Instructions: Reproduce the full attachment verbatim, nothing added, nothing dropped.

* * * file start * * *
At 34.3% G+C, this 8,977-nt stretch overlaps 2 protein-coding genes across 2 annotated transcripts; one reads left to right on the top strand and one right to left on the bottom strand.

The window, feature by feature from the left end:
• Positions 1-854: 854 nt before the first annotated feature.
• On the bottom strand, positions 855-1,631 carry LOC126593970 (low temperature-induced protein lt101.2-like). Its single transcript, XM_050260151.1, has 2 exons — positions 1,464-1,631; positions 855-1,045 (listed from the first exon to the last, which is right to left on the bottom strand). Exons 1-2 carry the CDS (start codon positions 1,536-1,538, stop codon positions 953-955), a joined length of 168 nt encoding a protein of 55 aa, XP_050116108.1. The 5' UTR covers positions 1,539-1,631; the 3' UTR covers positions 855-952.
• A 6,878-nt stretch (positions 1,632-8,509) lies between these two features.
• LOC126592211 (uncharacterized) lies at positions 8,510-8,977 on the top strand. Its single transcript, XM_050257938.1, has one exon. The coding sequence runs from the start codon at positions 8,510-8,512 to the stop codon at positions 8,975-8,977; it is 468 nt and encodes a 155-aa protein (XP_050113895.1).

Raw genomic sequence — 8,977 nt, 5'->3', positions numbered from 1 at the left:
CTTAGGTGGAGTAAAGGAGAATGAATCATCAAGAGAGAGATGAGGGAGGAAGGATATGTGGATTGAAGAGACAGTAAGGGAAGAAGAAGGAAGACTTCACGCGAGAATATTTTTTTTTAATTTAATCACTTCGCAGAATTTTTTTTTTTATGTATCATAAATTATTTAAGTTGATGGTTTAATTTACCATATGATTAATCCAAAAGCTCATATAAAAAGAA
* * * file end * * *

At 34.3% G+C, this 8,977-nt stretch overlaps 2 protein-coding genes across 2 annotated transcripts; one reads left to right on the top strand and one right to left on the bottom strand.

The window, feature by feature from the left end:
• Positions 1-854: 854 nt before the first annotated feature.
• On the bottom strand, positions 855-1,631 carry LOC126593970 (low temperature-induced protein lt101.2-like). Its single transcript, XM_050260151.1, has 2 exons — positions 1,464-1,631; positions 855-1,045 (listed from the first exon to the last, which is right to left on the bottom strand). Exons 1-2 carry the CDS (start codon positions 1,536-1,538, stop codon positions 953-955), a joined length of 168 nt encoding a protein of 55 aa, XP_050116108.1. The 5' UTR covers positions 1,539-1,631; the 3' UTR covers positions 855-952.
• A 6,878-nt stretch (positions 1,632-8,509) lies between these two features.
• LOC126592211 (uncharacterized) lies at positions 8,510-8,977 on the top strand. Its single transcript, XM_050257938.1, has one exon. The coding sequence runs from the start codon at positions 8,510-8,512 to the stop codon at positions 8,975-8,977; it is 468 nt and encodes a 155-aa protein (XP_050113895.1).

Raw genomic sequence — 8,977 nt, 5'->3', positions numbered from 1 at the left:
CTTAGGTGGAGTAAAGGAGAATGAATCATCAAGAGAGAGATGAGGGAGGAAGGATATGTGGATTGAAGAGACAGTAAGGGAAGAAGAAGGAAGACTTCACGCGAGAATATTTTTTTTTAATTTAATCACTTCGCAGAATTTTTTTTTTTATGTATCATAAATTATTTAAGTTGATGGTTTAATTTACCATATGATTAATCCAAAAGCTCATATAAAAAGAA